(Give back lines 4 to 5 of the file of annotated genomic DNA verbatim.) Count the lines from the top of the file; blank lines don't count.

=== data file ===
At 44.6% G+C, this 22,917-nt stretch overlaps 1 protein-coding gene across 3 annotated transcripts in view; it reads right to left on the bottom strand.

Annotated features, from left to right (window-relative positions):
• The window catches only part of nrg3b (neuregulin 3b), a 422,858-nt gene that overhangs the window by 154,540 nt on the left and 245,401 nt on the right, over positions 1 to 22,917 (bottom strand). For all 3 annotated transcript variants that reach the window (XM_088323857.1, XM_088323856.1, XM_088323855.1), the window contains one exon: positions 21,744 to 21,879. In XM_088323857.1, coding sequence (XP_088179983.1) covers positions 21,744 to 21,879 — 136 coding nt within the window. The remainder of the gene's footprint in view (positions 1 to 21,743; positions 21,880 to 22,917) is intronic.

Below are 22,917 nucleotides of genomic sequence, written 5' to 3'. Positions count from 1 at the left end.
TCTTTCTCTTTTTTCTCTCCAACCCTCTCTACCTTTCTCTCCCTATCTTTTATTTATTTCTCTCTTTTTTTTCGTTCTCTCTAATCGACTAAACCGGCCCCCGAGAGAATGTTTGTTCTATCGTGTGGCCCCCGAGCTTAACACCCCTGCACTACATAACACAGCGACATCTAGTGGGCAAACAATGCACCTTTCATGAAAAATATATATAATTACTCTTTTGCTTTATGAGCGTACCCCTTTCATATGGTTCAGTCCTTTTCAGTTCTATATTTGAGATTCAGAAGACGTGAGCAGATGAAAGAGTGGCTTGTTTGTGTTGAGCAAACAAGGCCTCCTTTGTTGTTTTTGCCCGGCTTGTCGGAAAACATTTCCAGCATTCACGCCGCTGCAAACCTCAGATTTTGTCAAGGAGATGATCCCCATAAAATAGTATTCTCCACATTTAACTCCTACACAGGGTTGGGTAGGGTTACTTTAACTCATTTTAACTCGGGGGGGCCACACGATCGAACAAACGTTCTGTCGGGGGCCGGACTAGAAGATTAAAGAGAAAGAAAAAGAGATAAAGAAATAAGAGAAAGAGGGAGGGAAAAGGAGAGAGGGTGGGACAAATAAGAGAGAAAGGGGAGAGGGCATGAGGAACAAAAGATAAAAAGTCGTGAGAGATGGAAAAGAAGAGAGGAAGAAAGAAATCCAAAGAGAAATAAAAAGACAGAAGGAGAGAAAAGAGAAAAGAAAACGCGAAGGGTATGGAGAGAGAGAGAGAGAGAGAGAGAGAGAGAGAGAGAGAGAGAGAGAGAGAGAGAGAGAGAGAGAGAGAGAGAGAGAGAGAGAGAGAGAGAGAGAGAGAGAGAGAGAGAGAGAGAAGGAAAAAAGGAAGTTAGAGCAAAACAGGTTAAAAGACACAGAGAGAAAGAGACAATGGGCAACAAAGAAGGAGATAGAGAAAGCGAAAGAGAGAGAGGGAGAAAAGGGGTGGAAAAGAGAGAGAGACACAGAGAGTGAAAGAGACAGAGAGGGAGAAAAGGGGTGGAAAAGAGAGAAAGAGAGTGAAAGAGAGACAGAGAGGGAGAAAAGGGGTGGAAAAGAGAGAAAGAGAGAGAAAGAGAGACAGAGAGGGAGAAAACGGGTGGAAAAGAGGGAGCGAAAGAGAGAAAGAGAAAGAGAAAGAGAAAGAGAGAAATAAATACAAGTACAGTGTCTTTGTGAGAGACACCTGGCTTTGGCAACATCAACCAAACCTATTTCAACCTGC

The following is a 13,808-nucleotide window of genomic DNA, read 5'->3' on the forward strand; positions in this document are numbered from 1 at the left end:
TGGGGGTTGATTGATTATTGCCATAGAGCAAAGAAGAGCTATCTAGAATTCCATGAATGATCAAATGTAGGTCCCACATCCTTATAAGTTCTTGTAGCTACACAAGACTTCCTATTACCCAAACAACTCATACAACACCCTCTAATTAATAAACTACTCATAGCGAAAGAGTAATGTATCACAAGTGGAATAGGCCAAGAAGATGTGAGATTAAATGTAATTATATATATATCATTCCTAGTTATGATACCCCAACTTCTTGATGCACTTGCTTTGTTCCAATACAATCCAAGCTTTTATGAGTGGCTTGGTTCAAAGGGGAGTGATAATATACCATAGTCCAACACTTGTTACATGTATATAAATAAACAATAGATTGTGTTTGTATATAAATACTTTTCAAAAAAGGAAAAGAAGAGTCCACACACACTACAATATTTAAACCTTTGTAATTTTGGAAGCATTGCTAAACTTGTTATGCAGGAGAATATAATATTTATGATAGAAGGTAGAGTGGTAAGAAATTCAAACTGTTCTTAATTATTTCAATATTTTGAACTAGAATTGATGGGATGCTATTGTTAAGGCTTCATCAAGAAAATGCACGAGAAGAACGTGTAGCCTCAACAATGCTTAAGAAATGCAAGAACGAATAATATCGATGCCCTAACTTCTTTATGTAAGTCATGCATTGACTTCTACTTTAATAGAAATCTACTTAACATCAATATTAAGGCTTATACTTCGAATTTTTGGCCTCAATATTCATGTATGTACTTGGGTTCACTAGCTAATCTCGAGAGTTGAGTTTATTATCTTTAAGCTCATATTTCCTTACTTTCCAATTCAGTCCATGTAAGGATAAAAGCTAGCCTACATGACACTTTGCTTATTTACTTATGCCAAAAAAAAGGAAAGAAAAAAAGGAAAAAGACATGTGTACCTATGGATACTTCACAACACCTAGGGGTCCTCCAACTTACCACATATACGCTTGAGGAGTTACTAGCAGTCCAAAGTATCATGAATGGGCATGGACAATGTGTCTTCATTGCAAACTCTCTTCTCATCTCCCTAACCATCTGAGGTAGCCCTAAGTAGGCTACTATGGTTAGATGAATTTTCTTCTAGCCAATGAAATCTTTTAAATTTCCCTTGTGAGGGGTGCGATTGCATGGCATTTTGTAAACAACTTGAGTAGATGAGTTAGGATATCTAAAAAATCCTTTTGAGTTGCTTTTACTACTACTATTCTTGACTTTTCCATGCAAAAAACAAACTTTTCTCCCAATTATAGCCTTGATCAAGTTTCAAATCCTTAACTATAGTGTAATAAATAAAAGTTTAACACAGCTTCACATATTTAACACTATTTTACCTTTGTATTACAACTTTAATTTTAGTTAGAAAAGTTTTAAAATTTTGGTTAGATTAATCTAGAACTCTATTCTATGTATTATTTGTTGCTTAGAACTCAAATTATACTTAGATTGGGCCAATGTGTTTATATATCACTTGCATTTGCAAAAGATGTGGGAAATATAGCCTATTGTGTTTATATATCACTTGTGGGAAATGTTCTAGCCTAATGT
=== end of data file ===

Below are 22,917 nucleotides of genomic sequence, written 5' to 3'. Positions count from 1 at the left end.
TCTTTCTCTTTTTTCTCTCCAACCCTCTCTACCTTTCTCTCCCTATCTTTTATTTATTTCTCTCTTTTTTTTCGTTCTCTCTAATCGACTAAACCGGCCCCCGAGAGAATGTTTGTTCTATCGTGTGGCCCCCGAGCTTAACACCCCTGCACTACATAACACAGCGACATCTAGTGGGCAAACAATGCACCTTTCATGAAAAATATATATAATTACTCTTTTGCTTTATGAGCGTACCCCTTTCATATGGTTCAGTCCTTTTCAGTTCTATATTTGAGATTCAGAAGACGTGAGCAGATGAAAGAGTGGCTTGTTTGTGTTGAGCAAACAAGGCCTCCTTTGTTGTTTTTGCCCGGCTTGTCGGAAAACATTTCCAGCATTCACGCCGCTGCAAACCTCAGATTTTGTCAAGGAGATGATCCCCATAAAATAGTATTCTCCACATTTAACTCCTACACAGGGTTGGGTAGGGTTACTTTAACTCATTTTAACTCGGGGGGGCCACACGATCGAACAAACGTTCTGTCGGGGGCCGGACTAGAAGATTAAAGAGAAAGAAAAAGAGATAAAGAAATAAGAGAAAGAGGGAGGGAAAAGGAGAGAGGGTGGGACAAATAAGAGAGAAAGGGGAGAGGGCATGAGGAACAAAAGATAAAAAGTCGTGAGAGATGGAAAAGAAGAGAGGAAGAAAGAAATCCAAAGAGAAATAAAAAGACAGAAGGAGAGAAAAGAGAAAAGAAAACGCGAAGGGTATGGAGAGAGAGAGAGAGAGAGAGAGAGAGAGAGAGAGAGAGAGAGAGAGAGAGAGAGAGAGAGAGAGAGAGAGAGAGAGAGAGAGAGAGAGAGAGAGAGAGAGAGAGAGAGAGAGAAGGAAAAAAGGAAGTTAGAGCAAAACAGGTTAAAAGACACAGAGAGAAAGAGACAATGGGCAACAAAGAAGGAGATAGAGAAAGCGAAAGAGAGAGAGGGAGAAAAGGGGTGGAAAAGAGAGAGAGACACAGAGAGTGAAAGAGACAGAGAGGGAGAAAAGGGGTGGAAAAGAGAGAAAGAGAGTGAAAGAGAGACAGAGAGGGAGAAAAGGGGTGGAAAAGAGAGAAAGAGAGAGAAAGAGAGACAGAGAGGGAGAAAACGGGTGGAAAAGAGGGAGCGAAAGAGAGAAAGAGAAAGAGAAAGAGAAAGAGAGAAATAAATACAAGTACAGTGTCTTTGTGAGAGACACCTGGCTTTGGCAACATCAACCAAACCTATTTCAACCTGC